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Xbox will block unauthorized third-party controllers

Report suggests clampdown comes as Microsoft prepares to enable more peripherals firms to make wireless gamepads for its consoles

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Microsoft will block the use of unauthorised third-party controllers and accessories with its Xbox consoles as of next month.

Windows Central reported that some users have already been seeing an error message when using such devices, warning them that unauthorised accessories will not be usable with Xbox from November 12, 2023.

An example of the error message says that the user's "unauthorised accessory will be blocked from 11/12/2023," advising people to return it to the store or contact the manufacturer. Microsoft then prompts players to find authorised accessories via the Xbox website. reached out to Microsoft which confirmed the error message is authentic.

"Microsoft and other licensed Xbox hardware partners' accessories are designed and manufactured with quality standards for performance, security, and safety," a spokesperson told us.

"Unauthorized accessories can compromise the gaming experience on Xbox consoles (Xbox One, Xbox Series X/S.) Gamers may receive a pop-up warning that their accessory is unauthorized. Eventually, the unauthorized accessory will be blocked from use to preserve the console gaming experience. For a full list of accessories that are supported on Xbox consoles, please visit"

Microsoft's new policy is expected to come into full effect from November 17. Some affected controllers are already unable to connect with Xbox consoles.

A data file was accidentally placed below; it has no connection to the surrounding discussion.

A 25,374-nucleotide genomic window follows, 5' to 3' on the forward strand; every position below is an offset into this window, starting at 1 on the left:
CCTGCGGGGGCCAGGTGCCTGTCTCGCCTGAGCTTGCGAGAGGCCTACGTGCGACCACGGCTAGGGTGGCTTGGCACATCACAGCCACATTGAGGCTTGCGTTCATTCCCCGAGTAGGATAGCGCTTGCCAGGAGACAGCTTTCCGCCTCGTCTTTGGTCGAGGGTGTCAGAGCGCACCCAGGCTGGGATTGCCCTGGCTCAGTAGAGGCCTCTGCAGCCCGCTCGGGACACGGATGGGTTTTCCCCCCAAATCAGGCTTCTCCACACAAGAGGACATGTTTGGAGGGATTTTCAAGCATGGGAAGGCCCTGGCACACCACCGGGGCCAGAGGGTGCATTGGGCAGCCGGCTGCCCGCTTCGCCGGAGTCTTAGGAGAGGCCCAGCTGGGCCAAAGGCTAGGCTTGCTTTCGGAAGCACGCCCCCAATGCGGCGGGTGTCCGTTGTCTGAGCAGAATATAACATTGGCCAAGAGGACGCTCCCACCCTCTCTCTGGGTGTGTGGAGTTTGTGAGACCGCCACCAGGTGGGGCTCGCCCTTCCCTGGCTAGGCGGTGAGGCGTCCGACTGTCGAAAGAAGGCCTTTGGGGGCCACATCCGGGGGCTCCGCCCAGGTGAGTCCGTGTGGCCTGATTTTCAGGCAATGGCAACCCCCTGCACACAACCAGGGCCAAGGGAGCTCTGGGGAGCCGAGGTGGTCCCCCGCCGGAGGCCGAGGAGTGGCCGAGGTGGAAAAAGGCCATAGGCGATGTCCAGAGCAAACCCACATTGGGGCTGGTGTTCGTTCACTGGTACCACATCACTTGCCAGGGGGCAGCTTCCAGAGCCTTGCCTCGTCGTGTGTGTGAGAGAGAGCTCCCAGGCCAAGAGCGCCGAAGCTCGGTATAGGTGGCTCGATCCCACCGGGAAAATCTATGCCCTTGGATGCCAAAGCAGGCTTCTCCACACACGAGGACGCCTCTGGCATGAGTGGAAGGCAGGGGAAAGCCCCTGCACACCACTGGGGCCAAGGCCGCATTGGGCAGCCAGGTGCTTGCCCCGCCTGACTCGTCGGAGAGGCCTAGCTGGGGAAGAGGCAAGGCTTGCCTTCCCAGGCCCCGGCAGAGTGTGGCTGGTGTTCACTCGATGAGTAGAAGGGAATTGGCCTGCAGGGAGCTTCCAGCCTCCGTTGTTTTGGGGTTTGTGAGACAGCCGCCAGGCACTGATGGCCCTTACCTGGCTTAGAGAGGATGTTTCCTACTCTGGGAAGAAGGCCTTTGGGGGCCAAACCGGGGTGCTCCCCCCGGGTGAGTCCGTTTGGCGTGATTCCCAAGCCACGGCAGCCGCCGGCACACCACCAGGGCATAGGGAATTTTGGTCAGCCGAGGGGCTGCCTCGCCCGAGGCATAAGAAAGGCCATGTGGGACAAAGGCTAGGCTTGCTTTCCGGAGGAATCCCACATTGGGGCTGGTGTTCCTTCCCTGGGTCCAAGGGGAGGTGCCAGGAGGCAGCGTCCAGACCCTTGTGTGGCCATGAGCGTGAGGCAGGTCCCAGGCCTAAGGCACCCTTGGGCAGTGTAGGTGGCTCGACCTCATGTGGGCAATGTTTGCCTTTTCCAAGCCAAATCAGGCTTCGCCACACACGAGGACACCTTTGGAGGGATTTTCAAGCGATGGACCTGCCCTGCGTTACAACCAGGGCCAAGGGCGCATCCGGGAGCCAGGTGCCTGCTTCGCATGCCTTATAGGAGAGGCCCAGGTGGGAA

Sources told Windows Central that the new policy lines up with Microsoft's plans to enable third party peripherals manufacturers to create wireless controllers for Xbox.

At present, the vast majority of third-party controllers for Xbox consoles are wired, although the first wave of official third-party wireless devices was released earlier this year. Even headsets are only able to work with Xbox if they receive approval and a special security chip from Microsoft.

Windows Central has been told Microsoft now has an approval process for official third-party wireless controllers, and the new restrictions are likely to prevent unapproved devices from taking advantage.

One controller that triggered the above error message (pictured above) is an unbranded wireless controller that appears via various sellers online and connects to Xbox, PlayStation and PC via USB.

Meanwhile, Brook Gaming has released a statement listing six products that are either fully or partially affected by the block. The company has said it will "spare no effort in identifying potential solutions." has reached out to various leading third-party peripherals firms to find out whether or not they are affected.

However, the likelihood is that manufacturers who paid for the official Xbox licence will not face any issues. The list of authorised Xbox accessories Microsoft linked to in its error message includes devices from PowerA, Thrustmaster, PDP, Razer, Nacon, Turtle Beach and more, suggesting products from these companies will be usable after November 17.

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James Batchelor avatar
James Batchelor: James is Editor-in-Chief at, and has been a B2B journalist since 2006. He is author of The Best Non-Violent Video Games
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